Indian Life Newspaper -

Partnership with Native Americans receives substantial aid

 

Last updated 6/23/2022 at 2:45pm



Addison, Texas-Partnership With Native Americans (PWNA), a nonprofit serving Native Americans in impoverished reservation communities, has teamed with the Bank of America to provide fresh produce on reservation food deserts in Arizona and South Dakota.

"Thanks to a generous donation from Bank of America, we will be able to provide bulk produce deliveries to Native American Elders and families on four reservations that are so devoid of healthy food options," said Joshua Arce, president and CEO of PWNA. The organization notes that one in four Indigenous families experience food insecurity, compared to one in nine Americans overall.

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Native families now face the highest rate of food insecurity and diet-related diseases in the U.S. PWNA and Bank of America are providing fresh produce to help.

This donation means PWNA can provide 47,000 pounds of fresh produce to families across the Navajo, San Carlos, Pine Ridge and Cheyenne River reservations. PWNA offers services to hundreds of tribal communities-such as support for health and wellness to year-round delivery of food and water. However, one of the most challenging aspects of healthy living is access to fresh, healthy foods due to rising costs and the short shelf life of fresh produce.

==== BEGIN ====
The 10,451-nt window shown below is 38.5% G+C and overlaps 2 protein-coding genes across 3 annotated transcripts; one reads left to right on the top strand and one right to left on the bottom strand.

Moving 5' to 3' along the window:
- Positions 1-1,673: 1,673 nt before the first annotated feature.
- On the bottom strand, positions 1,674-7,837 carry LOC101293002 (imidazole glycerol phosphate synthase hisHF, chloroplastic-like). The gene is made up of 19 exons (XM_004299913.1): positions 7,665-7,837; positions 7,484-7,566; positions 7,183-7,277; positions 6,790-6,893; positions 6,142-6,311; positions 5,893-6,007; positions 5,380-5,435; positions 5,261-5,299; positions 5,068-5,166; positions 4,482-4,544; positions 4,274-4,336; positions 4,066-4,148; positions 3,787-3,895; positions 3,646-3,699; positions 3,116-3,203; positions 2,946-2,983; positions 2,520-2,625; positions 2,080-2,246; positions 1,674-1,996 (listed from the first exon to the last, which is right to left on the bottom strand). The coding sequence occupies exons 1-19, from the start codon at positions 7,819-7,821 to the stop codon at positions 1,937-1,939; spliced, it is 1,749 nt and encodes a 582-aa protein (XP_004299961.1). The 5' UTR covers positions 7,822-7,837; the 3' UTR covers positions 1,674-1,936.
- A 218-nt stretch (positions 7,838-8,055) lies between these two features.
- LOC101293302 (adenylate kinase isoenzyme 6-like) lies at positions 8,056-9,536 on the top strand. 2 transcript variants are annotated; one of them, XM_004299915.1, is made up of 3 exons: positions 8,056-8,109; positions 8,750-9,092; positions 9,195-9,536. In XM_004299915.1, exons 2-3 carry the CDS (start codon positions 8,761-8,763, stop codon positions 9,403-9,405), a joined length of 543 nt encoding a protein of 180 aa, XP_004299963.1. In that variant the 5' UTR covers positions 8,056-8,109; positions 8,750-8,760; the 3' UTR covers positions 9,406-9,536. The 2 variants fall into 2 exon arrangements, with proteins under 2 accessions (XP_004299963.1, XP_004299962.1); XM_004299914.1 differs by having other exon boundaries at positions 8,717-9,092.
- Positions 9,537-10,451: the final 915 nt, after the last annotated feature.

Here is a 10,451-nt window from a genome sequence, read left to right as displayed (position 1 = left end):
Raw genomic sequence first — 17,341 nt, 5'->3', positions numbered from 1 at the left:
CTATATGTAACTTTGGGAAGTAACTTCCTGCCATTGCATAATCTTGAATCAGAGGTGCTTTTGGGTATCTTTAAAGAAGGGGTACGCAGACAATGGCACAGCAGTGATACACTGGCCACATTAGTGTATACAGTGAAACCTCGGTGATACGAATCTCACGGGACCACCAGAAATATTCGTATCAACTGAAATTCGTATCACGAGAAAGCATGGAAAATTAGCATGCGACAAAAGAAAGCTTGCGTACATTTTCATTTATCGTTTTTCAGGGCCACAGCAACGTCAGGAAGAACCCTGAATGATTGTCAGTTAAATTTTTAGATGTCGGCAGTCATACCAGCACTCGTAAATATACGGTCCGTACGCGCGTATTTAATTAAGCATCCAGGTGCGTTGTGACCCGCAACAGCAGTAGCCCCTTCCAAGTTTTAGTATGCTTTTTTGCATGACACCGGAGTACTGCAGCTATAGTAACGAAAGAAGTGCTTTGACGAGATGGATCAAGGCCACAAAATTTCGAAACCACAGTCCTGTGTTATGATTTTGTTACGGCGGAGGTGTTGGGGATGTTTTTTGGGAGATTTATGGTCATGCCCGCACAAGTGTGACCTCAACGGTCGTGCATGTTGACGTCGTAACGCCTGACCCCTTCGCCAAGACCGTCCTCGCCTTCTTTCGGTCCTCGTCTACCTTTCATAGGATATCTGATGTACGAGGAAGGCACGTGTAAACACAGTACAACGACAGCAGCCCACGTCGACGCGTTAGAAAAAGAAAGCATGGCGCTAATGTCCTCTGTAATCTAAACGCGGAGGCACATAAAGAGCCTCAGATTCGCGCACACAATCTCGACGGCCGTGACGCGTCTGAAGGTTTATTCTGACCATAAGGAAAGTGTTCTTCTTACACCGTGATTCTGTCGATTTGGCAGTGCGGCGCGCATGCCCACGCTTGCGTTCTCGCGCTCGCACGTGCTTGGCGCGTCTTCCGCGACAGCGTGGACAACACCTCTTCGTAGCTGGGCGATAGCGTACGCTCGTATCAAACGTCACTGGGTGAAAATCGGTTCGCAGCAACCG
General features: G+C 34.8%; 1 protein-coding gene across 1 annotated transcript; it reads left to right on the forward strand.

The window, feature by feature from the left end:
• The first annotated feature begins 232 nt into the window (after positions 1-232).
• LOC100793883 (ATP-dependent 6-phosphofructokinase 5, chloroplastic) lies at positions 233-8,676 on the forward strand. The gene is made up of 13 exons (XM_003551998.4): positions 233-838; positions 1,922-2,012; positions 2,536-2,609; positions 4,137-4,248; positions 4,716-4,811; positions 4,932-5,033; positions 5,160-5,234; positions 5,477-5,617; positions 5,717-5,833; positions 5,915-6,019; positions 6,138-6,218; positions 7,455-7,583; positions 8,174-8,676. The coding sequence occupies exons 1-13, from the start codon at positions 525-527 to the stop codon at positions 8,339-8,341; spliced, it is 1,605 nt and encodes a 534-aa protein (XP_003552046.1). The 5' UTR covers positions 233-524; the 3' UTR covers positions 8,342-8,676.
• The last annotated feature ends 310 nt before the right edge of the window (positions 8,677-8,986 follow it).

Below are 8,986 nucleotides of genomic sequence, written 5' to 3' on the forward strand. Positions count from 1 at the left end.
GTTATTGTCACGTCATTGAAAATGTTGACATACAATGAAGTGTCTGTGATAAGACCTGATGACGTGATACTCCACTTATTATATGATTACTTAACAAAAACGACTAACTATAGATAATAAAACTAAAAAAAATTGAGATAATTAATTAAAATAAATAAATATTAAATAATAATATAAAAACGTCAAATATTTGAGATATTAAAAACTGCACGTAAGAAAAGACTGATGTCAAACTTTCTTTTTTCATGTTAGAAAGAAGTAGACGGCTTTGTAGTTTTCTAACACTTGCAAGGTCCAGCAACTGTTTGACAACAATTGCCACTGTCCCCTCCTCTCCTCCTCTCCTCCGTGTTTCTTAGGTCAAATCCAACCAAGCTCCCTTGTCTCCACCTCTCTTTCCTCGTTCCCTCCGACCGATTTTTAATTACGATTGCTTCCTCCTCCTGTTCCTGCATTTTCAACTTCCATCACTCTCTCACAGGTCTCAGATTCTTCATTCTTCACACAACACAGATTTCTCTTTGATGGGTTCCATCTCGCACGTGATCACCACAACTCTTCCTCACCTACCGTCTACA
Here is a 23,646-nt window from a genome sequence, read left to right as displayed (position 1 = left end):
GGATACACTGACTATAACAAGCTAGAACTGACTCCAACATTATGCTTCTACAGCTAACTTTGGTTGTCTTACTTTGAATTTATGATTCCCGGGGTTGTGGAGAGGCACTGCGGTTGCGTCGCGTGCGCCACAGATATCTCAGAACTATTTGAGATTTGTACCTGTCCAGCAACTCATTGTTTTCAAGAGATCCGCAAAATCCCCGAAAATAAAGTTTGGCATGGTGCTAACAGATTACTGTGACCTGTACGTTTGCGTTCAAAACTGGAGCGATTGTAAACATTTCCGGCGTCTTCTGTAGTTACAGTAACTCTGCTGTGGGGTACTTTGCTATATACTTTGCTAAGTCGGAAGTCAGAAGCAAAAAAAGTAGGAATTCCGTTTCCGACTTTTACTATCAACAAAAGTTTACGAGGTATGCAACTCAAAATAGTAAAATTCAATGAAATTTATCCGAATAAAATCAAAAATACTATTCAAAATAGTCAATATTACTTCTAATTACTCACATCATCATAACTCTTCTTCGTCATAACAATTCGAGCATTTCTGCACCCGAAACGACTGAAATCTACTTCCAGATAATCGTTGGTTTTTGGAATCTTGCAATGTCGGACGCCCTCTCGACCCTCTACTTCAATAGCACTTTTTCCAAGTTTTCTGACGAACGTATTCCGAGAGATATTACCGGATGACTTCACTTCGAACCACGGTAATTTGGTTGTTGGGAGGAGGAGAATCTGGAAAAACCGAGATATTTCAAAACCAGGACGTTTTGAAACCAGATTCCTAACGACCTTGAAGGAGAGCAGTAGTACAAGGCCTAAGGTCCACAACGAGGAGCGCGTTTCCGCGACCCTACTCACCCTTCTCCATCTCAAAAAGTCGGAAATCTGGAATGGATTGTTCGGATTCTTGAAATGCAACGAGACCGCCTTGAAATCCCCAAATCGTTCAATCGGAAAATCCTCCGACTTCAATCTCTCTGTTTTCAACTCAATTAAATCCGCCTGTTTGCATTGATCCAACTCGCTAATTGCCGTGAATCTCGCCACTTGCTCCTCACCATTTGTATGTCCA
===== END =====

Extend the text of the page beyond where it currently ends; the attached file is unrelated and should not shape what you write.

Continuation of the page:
The partnership with PWNA is part of $5.2 million dedicated "to support nonprofits and tribal partners working to address critical needs in Native communities across the country," said Jennifer Chandler, president of Bank of America Dallas. "It is a pleasure to support [PWNA's] efforts to address one of the most basic aspects of preventative healthcare-access to healthy foods."

Partnership With Native Americans is a nonprofit committed to championing hope for a brighter future for tribal citizens living on geographically isolated and impoverished reservations. Established in 1990, PWNA collaborates with reservation programs to serve immediate needs and support long-term solutions for strong, self-sufficient Native American communities, improving the lives of 250,000 tribal citizens annually.

 
 

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